Christ’s Entry to Jerusalem
Matthew 21, 1-11
While browsing the web recently I came across somethought-provoking reflections on Christ’s entry into Jerusalem given by Pope Benedict XVI over successive Palm Sundays from 2006 to 2012. I felt I could do no better than include some of these ideas in the following paragraphs.
First let us take Jesus as king. By sending for a donkey, Jesus claims the right of the kings of antiquity to requisition modes of transport. The use of an animal on which no one had sat previously is a further pointer to this right. Yet Jesus is making a statement totally at variance with that usually made by leaders of triumphal entries into cities at that time. Jesus is not coming to Jerusalem as a conquering king. Rather he comes as a messenger of peace. This is evident by his choice of animal, a donkey, an animal of peace – whereas the horse is an animal of war. We can imagine that this message possibly was not understood by curious onlookers from Jerusalem who might have been accustomed to more ambitious spectacles. In fact, it was not even understood by Jesus’ own followers who at times urged him to take strong measures against those challenging him.
A further idea from Benedict concerns the crowd. According to him, a close scrutiny of the Gospels would show that on his way from Galilee to Jerusalem, Jesus had picked up quite a number of people who were ready to follow him and his teaching. A very useful word describing Jesus’ ministry beginning in Galilee is “movement”, a word meaning something that would spread, that had energy and dynamism. Jesus’ followers coming to Jerusalem were carried along by this enthusiasm and allowed themselves to organise a celebratory entry into Jerusalem to proclaim that their Jesus of Nazareth was the king, the prophet who was to come. The timing of the entry coincided with the Passover. The pilgrims already in the city found themselves caught up in the disciples’ enthusiasm. The spreading out of garments likewise belongs to the tradition of Israelite kingship. (cf. 2 Kings 9, 13). People plucked branches from the trees and cried out blessings from Israel’s pilgrim liturgy. “Hosanna! Blessed is he who comes in the name of the Lord.”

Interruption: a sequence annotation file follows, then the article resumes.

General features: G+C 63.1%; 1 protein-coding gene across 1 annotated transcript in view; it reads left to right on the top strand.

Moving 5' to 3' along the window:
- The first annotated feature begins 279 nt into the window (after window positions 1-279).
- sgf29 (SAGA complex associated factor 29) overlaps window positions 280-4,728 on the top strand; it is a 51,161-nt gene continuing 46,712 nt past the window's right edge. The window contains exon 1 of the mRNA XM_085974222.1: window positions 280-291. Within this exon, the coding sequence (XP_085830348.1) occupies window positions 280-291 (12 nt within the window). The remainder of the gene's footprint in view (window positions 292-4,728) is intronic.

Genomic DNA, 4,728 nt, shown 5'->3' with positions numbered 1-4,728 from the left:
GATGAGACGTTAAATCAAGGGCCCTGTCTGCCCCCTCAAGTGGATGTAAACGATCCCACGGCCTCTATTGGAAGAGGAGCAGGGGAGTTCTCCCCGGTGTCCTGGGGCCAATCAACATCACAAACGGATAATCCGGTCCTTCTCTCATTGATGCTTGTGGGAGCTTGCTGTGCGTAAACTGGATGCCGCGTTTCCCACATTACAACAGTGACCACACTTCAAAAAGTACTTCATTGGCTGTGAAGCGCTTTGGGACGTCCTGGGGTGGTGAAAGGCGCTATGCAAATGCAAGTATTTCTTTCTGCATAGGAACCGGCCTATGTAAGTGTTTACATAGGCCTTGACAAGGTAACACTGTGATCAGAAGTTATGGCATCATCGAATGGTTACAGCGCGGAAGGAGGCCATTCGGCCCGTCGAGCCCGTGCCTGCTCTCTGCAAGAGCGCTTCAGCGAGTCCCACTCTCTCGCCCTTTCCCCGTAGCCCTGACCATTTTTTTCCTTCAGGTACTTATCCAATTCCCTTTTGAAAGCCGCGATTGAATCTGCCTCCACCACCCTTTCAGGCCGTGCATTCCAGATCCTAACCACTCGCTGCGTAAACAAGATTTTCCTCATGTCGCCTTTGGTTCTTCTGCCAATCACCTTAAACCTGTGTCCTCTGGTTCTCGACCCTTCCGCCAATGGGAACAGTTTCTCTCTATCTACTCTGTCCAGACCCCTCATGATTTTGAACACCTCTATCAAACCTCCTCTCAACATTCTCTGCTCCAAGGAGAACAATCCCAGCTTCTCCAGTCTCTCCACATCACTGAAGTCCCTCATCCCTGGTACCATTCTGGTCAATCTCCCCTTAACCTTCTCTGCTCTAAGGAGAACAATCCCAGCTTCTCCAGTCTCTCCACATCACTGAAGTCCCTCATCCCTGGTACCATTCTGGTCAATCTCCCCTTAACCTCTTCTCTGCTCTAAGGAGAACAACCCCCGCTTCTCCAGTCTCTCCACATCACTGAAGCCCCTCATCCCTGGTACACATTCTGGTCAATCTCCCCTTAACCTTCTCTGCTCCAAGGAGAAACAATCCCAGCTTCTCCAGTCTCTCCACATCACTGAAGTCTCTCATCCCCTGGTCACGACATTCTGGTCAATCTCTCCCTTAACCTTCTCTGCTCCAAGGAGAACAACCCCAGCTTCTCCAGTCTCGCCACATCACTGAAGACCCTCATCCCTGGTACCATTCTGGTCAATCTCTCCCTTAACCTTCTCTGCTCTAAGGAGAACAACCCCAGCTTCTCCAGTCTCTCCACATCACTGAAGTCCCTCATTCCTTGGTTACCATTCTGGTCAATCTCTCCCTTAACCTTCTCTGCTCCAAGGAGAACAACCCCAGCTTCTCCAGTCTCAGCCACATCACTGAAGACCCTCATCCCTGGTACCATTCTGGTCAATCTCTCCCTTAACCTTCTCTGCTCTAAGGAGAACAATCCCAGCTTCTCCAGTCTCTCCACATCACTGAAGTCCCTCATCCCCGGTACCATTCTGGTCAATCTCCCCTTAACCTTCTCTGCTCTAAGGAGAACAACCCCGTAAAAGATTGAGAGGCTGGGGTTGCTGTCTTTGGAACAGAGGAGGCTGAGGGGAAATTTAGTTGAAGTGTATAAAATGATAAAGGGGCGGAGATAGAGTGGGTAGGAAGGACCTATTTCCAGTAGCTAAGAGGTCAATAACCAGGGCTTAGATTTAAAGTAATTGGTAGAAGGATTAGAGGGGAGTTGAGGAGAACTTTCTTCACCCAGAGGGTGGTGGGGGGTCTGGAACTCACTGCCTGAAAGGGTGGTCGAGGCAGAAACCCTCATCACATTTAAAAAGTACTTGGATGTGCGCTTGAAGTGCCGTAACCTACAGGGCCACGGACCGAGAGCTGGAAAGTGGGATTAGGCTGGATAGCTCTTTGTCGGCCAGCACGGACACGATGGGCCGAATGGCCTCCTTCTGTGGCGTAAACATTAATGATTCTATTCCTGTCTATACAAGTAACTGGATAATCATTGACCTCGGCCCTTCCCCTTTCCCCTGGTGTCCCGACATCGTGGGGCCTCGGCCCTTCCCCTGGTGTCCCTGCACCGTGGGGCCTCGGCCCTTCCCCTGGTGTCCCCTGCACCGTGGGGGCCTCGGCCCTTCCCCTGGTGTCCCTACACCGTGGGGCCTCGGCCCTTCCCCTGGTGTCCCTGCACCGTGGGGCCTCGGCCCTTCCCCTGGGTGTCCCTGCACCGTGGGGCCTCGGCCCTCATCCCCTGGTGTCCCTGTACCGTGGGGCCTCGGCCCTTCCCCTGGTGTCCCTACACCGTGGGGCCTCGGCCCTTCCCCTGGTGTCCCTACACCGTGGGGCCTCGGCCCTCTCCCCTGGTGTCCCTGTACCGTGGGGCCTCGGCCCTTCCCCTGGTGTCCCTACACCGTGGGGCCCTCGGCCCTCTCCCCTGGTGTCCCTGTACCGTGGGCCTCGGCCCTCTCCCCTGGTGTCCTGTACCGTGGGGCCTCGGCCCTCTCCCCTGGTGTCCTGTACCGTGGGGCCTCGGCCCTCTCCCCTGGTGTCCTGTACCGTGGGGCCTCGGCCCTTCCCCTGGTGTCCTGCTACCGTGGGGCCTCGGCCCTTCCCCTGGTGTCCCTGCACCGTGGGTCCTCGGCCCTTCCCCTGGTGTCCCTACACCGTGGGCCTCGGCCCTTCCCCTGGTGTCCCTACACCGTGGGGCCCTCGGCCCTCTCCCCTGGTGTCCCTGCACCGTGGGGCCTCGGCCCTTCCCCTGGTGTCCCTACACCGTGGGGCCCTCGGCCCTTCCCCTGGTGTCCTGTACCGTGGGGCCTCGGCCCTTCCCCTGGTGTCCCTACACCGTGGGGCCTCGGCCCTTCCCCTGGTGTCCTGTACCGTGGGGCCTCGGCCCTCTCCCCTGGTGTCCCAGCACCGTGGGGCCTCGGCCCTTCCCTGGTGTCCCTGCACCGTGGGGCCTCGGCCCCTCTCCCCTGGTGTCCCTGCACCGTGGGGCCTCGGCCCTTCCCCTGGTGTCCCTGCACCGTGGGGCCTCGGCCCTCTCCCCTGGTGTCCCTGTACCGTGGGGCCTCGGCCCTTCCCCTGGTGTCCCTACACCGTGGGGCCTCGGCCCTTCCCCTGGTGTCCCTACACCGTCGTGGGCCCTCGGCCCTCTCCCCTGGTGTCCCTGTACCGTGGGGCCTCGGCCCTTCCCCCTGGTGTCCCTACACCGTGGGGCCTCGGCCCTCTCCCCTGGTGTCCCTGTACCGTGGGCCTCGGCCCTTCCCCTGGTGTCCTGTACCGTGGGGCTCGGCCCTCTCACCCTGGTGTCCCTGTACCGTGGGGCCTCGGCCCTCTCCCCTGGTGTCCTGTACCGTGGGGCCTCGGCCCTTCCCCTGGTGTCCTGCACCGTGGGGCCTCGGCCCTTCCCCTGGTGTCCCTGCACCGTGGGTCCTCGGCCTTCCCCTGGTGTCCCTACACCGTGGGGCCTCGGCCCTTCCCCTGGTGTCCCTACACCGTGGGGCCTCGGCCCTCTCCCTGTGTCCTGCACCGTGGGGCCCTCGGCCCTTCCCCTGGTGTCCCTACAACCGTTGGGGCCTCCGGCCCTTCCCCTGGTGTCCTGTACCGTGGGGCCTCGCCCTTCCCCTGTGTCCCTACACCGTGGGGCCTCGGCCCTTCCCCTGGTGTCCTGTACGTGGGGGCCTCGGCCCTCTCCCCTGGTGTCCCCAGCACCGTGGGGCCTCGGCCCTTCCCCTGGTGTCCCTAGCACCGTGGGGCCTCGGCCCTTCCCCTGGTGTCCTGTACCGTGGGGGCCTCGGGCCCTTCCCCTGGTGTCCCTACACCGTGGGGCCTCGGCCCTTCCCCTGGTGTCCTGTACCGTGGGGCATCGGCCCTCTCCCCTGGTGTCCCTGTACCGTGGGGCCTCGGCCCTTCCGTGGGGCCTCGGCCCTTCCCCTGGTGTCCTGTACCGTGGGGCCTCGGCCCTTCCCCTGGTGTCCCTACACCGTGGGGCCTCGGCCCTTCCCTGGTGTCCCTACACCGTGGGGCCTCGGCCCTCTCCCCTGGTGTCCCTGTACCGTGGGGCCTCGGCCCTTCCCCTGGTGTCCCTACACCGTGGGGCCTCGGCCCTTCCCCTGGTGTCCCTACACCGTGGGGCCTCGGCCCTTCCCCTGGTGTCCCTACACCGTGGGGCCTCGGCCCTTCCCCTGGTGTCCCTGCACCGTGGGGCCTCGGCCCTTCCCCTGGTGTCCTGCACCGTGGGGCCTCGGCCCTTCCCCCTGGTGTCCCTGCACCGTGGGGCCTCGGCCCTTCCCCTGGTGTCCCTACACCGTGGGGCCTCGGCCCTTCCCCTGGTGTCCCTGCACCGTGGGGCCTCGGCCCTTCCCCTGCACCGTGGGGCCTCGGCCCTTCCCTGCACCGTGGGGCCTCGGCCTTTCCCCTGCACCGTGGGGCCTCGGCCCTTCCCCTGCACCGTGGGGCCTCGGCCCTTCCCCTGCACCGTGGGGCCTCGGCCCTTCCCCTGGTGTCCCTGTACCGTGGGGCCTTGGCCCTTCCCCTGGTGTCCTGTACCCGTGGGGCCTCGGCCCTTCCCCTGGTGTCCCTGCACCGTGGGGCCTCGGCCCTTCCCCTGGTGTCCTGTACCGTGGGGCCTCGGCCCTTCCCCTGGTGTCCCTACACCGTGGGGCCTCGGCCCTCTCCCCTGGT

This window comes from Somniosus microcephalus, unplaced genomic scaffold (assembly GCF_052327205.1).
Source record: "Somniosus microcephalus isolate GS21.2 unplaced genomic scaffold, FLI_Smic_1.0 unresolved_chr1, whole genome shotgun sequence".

Then, how do we address the fickleness of this crowd? According to Benedict XVI, all four Gospels make it very clear that the scene of Messianic homage to Jesus was played out on his entry into the city and that those taking part were not the inhabitants of Jerusalem, but the crowds who accompanied him and entered the city with him. This point is made most clearly in Matthew’s Gospel through the passage immediately following the Hosanna to Jesus, Son of David: “When he entered Jerusalem, all the city was stirred, saying: Who is this? And the crowds said: This is the prophet Jesus from Nazareth of Galilee (Mt 21, 10-11)”. People had heard of the prophet from Nazareth, but he did not appear to have any importance for Jerusalem, and the dwellers there did not know him. The crowd that paid homage to Jesus at the city gateway was not the same crowd that later demanded his crucifixion. That is also borne out by numerous references in the Gospel to the fact that Jesus’ disciples and followers deserted him when they saw that public opinion was going against him and that all he stood for seemed bound for failure. His own disciples and the people of Jerusalem were being truly disappointed at the manner in which He presented himself as Messiah.
Finally, we ask ourselves at home these days: where are we among the spectators of this entry of Jesus of Nazareth? As followers, let us have the courage and strength to continue faithfully believing in Jesus and His word in spite of apparent failure. We journey in his footsteps towards Calvary, travelling together and trusting within our hearts that He will lead us safely onward. In these days of uncertainty, waiting and concern, let us walk together with Him, aware that we are somewhat fearful of our future, but holding firmly to our belief that life will undoubtedly be changed and surely for the better.
Sr. Mary O’ Byrne OP